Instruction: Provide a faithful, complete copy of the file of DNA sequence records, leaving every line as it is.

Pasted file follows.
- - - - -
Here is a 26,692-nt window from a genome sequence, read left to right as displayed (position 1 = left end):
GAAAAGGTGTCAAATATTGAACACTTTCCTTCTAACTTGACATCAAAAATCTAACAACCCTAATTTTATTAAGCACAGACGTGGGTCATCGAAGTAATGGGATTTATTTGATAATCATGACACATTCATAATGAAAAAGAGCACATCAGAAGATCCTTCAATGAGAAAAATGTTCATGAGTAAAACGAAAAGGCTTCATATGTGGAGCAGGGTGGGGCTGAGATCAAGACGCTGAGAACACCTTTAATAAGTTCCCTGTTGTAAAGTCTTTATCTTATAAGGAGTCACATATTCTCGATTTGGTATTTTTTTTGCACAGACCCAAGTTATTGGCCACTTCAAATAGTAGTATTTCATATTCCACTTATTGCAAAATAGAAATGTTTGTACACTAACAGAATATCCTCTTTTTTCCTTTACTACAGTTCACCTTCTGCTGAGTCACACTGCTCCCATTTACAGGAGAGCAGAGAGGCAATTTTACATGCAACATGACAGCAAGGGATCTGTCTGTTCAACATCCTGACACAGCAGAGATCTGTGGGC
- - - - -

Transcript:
Here is a 26,692-nt window from a genome sequence, read left to right as displayed (position 1 = left end):
GAAAAGGTGTCAAATATTGAACACTTTCCTTCTAACTTGACATCAAAAATCTAACAACCCTAATTTTATTAAGCACAGACGTGGGTCATCGAAGTAATGGGATTTATTTGATAATCATGACACATTCATAATGAAAAAGAGCACATCAGAAGATCCTTCAATGAGAAAAATGTTCATGAGTAAAACGAAAAGGCTTCATATGTGGAGCAGGGTGGGGCTGAGATCAAGACGCTGAGAACACCTTTAATAAGTTCCCTGTTGTAAAGTCTTTATCTTATAAGGAGTCACATATTCTCGATTTGGTATTTTTTTTGCACAGACCCAAGTTATTGGCCACTTCAAATAGTAGTATTTCATATTCCACTTATTGCAAAATAGAAATGTTTGTACACTAACAGAATATCCTCTTTTTTCCTTTACTACAGTTCACCTTCTGCTGAGTCACACTGCTCCCATTTACAGGAGAGCAGAGAGGCAATTTTACATGCAACATGACAGCAAGGGATCTGTCTGTTCAACATCCTGACACAGCAGAGATCTGTGGGC